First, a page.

It just felt right today to call in, you know, my service and when we talk about culture in the service of others, but I learned a lot in the military. And I think what me in my work is that, you know, look, let’s be real, most of the companies I’m talking to oftentimes feel like at least kind of pretty white collared law tech or you’re sitting in front of computers. And that’s a certain like, this creative energy work in these types of offices is unique of a culture. But I think we lump culture altogether. And I just I learned a lot about culture in the military.
And about, you know, culture is designed to get something done. And we should be clear on that. And it takes different things. I mean, I’m not a big fan of command and control, right? I don’t. But you know, what, if you want to get 70,000 people anywhere in the world in 24 hours if that’s really the objective command and control is important. So it’s like what’s the objective of how we build cultures to drive objectives in a good and healthy way? So I’m just calling in like today, it just felt right. And it feels like you know, leading in crisis is something that I learned in the military.
Yeah, there’s so much that I’m actually feeling a little bit of goosebumps as you’re sharing that because I think there’s so much about even the timeframe that we’ve been experiencing in the last 11 months, President Biden has described the pandemic that we’re facing as it requiring a wartime response. I’ve heard it said early on in this pandemic that generals are made in times of war, like in terms of leadership are truly fashioned in times of great crisis.
And I think there have been different aspects of society that has always been in some form of crisis over even the recent history, but I think over the last 11 months in particular, when you consider the pandemic, you consider economic upheaval, social unrest, discomfort, controversial election that it’s been this melting pot of crisis. How have you personally journeyed through this pandemic over the last year 11 months and maybe even to that point, how has your either one your military experience or your professional experience sort of fashioned you into the leader that helped you respond in that way?
Great question. Well, let me someone just came to mind when you’re saying that. So I’ll answer this first. And I’ll go into more of how I’ve dealt with it. But when you ask the military, what I take what comes to mind, first, I’m sure lots of things. I think the military even, like just six or seven weeks of basic training of like, the experience of going into something hard and just be like, Okay, get focused and get through. And for that matter, probably the first at least a couple years, if not four years.
So when this hit, I was able to quickly pull on, okay, I’ve been through, things have been taken, stripped away, what that feels like. So I think that’s part of the military trains, trains, trains for intensity. So when intensity happens, you’re prepared. I mean, there’s something about that, if you’d let your brain experience the intensity before.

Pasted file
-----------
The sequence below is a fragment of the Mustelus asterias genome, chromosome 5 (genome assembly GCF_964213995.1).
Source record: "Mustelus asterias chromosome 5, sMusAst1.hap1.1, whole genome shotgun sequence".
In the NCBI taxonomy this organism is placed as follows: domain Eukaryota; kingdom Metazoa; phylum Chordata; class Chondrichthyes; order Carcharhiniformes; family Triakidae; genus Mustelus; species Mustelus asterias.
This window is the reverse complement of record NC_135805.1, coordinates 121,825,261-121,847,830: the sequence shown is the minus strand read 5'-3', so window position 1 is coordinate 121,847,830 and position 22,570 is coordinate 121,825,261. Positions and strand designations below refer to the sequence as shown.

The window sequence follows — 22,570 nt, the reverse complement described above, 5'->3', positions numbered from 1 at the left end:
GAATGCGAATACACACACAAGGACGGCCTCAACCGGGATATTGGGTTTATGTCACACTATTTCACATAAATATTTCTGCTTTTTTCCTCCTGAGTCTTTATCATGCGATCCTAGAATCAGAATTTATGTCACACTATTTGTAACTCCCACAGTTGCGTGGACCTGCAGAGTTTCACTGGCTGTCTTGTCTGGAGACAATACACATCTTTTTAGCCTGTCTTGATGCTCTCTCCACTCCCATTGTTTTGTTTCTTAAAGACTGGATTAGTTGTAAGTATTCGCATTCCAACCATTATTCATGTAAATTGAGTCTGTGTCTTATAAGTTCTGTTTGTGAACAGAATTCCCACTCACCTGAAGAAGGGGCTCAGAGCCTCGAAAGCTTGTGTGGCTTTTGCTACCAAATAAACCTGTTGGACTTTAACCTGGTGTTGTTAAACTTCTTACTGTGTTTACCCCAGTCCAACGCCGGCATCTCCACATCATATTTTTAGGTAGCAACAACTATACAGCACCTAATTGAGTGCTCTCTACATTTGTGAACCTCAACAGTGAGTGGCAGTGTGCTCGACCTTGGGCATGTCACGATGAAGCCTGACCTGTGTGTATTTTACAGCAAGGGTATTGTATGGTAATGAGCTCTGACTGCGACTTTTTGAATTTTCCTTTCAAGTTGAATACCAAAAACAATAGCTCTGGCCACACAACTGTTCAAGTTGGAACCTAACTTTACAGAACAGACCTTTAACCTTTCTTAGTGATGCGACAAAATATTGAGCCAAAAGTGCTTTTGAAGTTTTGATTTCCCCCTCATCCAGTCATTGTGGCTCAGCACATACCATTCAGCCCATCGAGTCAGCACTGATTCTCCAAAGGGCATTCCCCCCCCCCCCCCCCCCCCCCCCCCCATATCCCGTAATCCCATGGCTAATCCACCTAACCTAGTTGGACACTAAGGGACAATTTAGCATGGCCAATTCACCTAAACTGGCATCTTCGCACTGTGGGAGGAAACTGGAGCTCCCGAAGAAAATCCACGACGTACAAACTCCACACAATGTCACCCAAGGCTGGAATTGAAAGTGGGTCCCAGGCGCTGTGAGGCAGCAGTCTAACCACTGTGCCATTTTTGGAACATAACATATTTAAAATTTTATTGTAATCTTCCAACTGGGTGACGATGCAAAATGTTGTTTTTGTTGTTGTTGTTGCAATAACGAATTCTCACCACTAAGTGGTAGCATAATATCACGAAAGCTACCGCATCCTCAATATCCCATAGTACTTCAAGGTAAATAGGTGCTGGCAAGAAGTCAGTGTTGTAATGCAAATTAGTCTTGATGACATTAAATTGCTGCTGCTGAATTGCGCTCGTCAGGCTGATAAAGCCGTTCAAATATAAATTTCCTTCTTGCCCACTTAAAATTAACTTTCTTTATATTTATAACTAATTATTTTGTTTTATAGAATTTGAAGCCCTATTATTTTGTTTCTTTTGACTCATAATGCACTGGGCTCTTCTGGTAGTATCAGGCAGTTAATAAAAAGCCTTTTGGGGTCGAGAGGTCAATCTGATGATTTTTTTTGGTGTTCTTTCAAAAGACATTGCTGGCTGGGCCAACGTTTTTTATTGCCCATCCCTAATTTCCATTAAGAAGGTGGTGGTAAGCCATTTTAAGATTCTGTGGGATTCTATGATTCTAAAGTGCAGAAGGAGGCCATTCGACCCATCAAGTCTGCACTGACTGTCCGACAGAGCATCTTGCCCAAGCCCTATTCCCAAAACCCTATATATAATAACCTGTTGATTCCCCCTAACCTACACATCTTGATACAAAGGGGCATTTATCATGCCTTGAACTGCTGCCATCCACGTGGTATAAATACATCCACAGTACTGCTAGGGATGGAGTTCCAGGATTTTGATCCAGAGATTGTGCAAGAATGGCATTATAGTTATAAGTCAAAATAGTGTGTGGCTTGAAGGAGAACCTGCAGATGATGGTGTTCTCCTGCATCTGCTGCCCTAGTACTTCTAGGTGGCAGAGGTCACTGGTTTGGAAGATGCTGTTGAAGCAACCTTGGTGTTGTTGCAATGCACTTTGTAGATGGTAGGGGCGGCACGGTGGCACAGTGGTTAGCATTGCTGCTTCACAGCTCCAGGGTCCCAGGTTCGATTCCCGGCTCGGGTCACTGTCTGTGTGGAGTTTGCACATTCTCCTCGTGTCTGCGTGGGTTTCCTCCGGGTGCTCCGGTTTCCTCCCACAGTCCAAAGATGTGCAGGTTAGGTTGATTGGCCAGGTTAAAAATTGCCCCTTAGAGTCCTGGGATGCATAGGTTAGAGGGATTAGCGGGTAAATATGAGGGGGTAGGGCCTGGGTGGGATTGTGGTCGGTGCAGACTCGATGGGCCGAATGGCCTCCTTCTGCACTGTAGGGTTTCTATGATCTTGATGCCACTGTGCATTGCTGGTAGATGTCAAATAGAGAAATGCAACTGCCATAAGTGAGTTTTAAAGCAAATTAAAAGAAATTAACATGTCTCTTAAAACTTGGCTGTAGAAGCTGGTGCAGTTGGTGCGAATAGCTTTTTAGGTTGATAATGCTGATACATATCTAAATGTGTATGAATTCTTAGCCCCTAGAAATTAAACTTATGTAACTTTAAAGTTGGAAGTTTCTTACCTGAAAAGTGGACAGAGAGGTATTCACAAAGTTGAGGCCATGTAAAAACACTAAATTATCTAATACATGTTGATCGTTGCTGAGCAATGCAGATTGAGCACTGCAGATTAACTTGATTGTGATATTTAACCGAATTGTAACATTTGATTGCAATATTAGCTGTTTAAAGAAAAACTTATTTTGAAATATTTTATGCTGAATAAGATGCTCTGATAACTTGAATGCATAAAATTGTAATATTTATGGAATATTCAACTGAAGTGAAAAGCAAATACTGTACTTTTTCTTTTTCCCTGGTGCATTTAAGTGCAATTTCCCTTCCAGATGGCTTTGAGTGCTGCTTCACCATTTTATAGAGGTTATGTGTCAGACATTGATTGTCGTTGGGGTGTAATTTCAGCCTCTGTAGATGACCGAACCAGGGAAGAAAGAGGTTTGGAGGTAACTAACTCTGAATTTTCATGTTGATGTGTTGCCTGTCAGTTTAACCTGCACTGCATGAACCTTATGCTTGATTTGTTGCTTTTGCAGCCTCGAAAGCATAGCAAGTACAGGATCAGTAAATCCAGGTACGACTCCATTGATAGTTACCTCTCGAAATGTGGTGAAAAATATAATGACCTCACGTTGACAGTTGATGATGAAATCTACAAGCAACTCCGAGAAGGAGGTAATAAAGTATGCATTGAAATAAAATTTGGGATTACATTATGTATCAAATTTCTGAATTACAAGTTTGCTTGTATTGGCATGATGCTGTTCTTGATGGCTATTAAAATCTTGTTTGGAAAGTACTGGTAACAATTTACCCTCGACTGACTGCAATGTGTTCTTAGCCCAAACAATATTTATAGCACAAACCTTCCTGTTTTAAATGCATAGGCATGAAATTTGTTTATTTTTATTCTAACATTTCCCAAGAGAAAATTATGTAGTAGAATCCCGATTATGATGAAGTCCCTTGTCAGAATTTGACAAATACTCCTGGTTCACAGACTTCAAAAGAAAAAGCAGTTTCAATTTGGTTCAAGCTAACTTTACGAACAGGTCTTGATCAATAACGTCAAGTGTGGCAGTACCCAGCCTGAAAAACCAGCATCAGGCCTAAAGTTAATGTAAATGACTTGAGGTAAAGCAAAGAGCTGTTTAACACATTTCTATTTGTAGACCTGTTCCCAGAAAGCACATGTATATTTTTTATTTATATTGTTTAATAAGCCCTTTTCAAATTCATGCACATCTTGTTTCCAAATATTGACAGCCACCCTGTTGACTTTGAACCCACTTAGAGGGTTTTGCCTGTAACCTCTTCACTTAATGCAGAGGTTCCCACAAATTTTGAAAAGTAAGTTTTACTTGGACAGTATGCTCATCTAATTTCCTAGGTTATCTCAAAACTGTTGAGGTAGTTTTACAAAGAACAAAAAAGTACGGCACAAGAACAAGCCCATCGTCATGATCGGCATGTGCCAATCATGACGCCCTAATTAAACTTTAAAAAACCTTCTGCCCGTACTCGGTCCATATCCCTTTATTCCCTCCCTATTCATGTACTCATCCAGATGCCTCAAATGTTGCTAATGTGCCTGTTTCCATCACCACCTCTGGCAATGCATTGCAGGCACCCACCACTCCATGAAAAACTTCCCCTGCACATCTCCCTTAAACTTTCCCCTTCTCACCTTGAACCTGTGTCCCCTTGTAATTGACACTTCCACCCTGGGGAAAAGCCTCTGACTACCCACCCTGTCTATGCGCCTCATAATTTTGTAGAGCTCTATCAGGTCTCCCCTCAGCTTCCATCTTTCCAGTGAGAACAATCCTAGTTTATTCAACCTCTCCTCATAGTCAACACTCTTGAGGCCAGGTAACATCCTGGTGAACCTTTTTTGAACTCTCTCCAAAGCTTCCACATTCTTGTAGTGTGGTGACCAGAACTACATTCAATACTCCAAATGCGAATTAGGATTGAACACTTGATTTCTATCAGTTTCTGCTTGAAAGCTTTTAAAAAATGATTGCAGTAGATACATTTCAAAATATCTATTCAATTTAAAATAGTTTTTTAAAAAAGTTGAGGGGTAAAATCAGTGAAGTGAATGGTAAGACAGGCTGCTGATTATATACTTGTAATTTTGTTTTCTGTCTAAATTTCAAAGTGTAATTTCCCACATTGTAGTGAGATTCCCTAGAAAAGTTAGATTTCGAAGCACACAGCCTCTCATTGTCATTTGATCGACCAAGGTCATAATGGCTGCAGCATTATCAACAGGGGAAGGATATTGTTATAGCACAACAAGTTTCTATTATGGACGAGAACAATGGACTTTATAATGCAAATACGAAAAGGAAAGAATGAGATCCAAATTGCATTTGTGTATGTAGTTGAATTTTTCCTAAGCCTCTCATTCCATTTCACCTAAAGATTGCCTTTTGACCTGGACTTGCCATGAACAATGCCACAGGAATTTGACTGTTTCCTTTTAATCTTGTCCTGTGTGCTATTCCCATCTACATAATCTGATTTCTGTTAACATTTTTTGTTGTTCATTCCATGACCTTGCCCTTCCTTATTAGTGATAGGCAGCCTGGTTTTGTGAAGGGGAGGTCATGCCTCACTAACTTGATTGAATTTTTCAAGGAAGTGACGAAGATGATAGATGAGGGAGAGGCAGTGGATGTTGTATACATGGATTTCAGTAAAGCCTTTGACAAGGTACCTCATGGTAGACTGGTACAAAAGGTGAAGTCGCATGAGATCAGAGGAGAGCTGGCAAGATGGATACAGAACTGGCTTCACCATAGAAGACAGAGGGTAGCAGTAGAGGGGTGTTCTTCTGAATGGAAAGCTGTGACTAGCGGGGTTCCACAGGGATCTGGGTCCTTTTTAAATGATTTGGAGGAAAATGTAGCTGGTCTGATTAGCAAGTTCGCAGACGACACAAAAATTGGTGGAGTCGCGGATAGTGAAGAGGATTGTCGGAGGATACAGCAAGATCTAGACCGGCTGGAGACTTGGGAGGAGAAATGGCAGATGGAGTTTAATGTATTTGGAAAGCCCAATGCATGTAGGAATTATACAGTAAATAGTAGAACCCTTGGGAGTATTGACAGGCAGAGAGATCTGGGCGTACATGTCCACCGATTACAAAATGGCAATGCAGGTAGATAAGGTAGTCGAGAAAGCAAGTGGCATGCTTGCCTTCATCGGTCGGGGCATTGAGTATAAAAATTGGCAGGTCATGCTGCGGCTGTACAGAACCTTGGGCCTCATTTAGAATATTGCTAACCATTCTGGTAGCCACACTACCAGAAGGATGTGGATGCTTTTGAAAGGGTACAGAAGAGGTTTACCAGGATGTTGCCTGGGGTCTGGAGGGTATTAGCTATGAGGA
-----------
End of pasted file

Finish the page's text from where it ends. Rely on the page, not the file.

So I definitely think when this hit that came up for me that like, Okay, all right, we’re gonna go back into the trenches a little bit here and hunker down. I don’t know what’s coming, so how do we share up with, you know, safety around me myself, and just that, that was that feeling that I think I first tapped into, in my time in the military, how I personally gotten through it, I think there’s a couple things come to mind.
One is finding stability quickly, you know, I noticed how I, you know, locked into some routines, I’ve been hiking, or walking or moving, it’s adapted and shifted, but like, some consistency has helped me and the family, you know, just the fact that I’m with my family, we’re in, you know, a place that we’re comfortable. That’s, that’s been really grounding for me, and really get back to source and grounding. You know, the people that are close in, you know, around me.
And then I’d say the other piece, and I’ve reflected on this more recently because I’ve had to do some thinking about talking about what we did last year with our community. Look, this was a this was part a job, so to speak. And I was asked to do this, I was clearly excited about it. But I don’t think until I look back over last year, and realize how lucky I was to do the work I was doing building community that meant something but also, I often say build for you build for the world and I think I was doing it there.
You know, I can’t believe it was the year was so much better, because I was building that community around me and that all the connection. And you know, watching this come to life to the people and just being around tribe, so to speak. It’s wild to think back now, I don’t know, I’ve connected the dots when I was in it. So that’s that’s how I got through.
Yeah, I mean, that that’s definitely something that I noticed for myself early on, I think the first six weeks of this pandemic, I felt like I was redlining it mentally, emotionally, really struggling to figure out how I wanted, how I needed to show up. And then I realized at a certain moment that one of the three things that I truly, truly needed and wanted was community was connection and the Culture First community was a big, big part of that.